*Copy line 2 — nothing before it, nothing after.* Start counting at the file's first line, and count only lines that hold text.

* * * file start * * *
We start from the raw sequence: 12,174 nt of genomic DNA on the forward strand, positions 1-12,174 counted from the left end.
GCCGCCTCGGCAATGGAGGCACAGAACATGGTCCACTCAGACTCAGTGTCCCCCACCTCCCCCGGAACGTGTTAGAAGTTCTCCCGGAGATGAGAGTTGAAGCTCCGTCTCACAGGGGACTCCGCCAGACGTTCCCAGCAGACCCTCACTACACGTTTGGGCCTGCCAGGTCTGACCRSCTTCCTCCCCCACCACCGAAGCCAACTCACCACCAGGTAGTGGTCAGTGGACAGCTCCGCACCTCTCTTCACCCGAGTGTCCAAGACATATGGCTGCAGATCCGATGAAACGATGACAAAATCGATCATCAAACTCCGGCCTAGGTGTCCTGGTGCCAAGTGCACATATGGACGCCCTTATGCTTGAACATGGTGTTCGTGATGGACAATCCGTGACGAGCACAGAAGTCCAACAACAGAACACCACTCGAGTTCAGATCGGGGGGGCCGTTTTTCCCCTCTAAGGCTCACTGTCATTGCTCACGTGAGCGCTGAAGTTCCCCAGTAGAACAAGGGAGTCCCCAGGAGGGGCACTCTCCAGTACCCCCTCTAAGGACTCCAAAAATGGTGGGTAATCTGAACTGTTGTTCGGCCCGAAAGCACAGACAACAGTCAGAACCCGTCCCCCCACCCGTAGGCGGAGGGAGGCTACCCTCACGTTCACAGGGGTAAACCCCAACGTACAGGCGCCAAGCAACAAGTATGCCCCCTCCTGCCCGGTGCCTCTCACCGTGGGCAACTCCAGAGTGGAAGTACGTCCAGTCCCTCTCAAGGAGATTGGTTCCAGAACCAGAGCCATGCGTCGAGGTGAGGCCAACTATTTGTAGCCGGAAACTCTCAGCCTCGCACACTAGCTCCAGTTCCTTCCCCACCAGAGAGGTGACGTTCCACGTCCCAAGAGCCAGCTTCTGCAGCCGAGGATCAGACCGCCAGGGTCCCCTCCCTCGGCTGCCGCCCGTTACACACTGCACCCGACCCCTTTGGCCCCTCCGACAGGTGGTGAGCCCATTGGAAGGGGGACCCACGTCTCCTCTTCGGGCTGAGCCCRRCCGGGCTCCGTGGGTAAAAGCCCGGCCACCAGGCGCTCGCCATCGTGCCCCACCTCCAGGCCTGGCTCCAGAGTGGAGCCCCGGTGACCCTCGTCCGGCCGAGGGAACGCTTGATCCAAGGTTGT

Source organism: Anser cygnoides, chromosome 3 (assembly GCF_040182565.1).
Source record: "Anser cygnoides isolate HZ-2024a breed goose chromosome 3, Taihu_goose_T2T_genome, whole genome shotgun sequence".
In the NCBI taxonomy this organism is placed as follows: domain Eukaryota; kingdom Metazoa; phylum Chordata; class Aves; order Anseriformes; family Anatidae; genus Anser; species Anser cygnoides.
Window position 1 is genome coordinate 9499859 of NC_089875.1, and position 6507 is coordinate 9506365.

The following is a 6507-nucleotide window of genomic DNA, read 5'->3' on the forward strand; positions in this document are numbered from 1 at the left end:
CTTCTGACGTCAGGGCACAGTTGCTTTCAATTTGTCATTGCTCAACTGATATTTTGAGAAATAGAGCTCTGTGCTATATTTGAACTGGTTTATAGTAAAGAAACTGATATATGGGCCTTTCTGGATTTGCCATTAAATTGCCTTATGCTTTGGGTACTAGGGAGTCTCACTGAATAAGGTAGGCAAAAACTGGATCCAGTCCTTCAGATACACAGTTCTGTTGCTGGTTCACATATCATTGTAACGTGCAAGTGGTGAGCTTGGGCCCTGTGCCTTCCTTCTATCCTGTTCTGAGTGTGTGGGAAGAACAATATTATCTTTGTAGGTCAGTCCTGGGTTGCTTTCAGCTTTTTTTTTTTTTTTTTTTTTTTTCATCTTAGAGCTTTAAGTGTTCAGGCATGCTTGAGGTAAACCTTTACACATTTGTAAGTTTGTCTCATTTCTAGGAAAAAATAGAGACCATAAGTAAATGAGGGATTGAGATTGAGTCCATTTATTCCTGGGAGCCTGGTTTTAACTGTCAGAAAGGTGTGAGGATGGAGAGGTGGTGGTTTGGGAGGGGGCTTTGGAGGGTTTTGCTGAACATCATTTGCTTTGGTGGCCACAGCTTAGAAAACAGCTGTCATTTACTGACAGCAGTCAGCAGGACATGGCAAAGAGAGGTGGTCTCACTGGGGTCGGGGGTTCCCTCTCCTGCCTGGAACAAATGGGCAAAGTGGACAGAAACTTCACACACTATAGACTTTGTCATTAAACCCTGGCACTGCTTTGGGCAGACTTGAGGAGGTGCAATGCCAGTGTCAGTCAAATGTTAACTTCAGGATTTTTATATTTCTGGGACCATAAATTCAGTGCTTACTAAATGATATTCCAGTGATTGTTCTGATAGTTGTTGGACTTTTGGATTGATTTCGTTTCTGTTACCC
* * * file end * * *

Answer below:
GCCGCCTCGGCAATGGAGGCACAGAACATGGTCCACTCAGACTCAGTGTCCCCCACCTCCCCCGGAACGTGTTAGAAGTTCTCCCGGAGATGAGAGTTGAAGCTCCGTCTCACAGGGGACTCCGCCAGACGTTCCCAGCAGACCCTCACTACACGTTTGGGCCTGCCAGGTCTGACCRSCTTCCTCCCCCACCACCGAAGCCAACTCACCACCAGGTAGTGGTCAGTGGACAGCTCCGCACCTCTCTTCACCCGAGTGTCCAAGACATATGGCTGCAGATCCGATGAAACGATGACAAAATCGATCATCAAACTCCGGCCTAGGTGTCCTGGTGCCAAGTGCACATATGGACGCCCTTATGCTTGAACATGGTGTTCGTGATGGACAATCCGTGACGAGCACAGAAGTCCAACAACAGAACACCACTCGAGTTCAGATCGGGGGGGCCGTTTTTCCCCTCTAAGGCTCACTGTCATTGCTCACGTGAGCGCTGAAGTTCCCCAGTAGAACAAGGGAGTCCCCAGGAGGGGCACTCTCCAGTACCCCCTCTAAGGACTCCAAAAATGGTGGGTAATCTGAACTGTTGTTCGGCCCGAAAGCACAGACAACAGTCAGAACCCGTCCCCCCACCCGTAGGCGGAGGGAGGCTACCCTCACGTTCACAGGGGTAAACCCCAACGTACAGGCGCCAAGCAACAAGTATGCCCCCTCCTGCCCGGTGCCTCTCACCGTGGGCAACTCCAGAGTGGAAGTACGTCCAGTCCCTCTCAAGGAGATTGGTTCCAGAACCAGAGCCATGCGTCGAGGTGAGGCCAACTATTTGTAGCCGGAAACTCTCAGCCTCGCACACTAGCTCCAGTTCCTTCCCCACCAGAGAGGTGACGTTCCACGTCCCAAGAGCCAGCTTCTGCAGCCGAGGATCAGACCGCCAGGGTCCCCTCCCTCGGCTGCCGCCCGTTACACACTGCACCCGACCCCTTTGGCCCCTCCGACAGGTGGTGAGCCCATTGGAAGGGGGACCCACGTCTCCTCTTCGGGCTGAGCCCRRCCGGGCTCCGTGGGTAAAAGCCCGGCCACCAGGCGCTCGCCATCGTGCCCCACCTCCAGGCCTGGCTCCAGAGTGGAGCCCCGGTGACCCTCGTCCGGCCGAGGGAACGCTTGATCCAAGGTTGT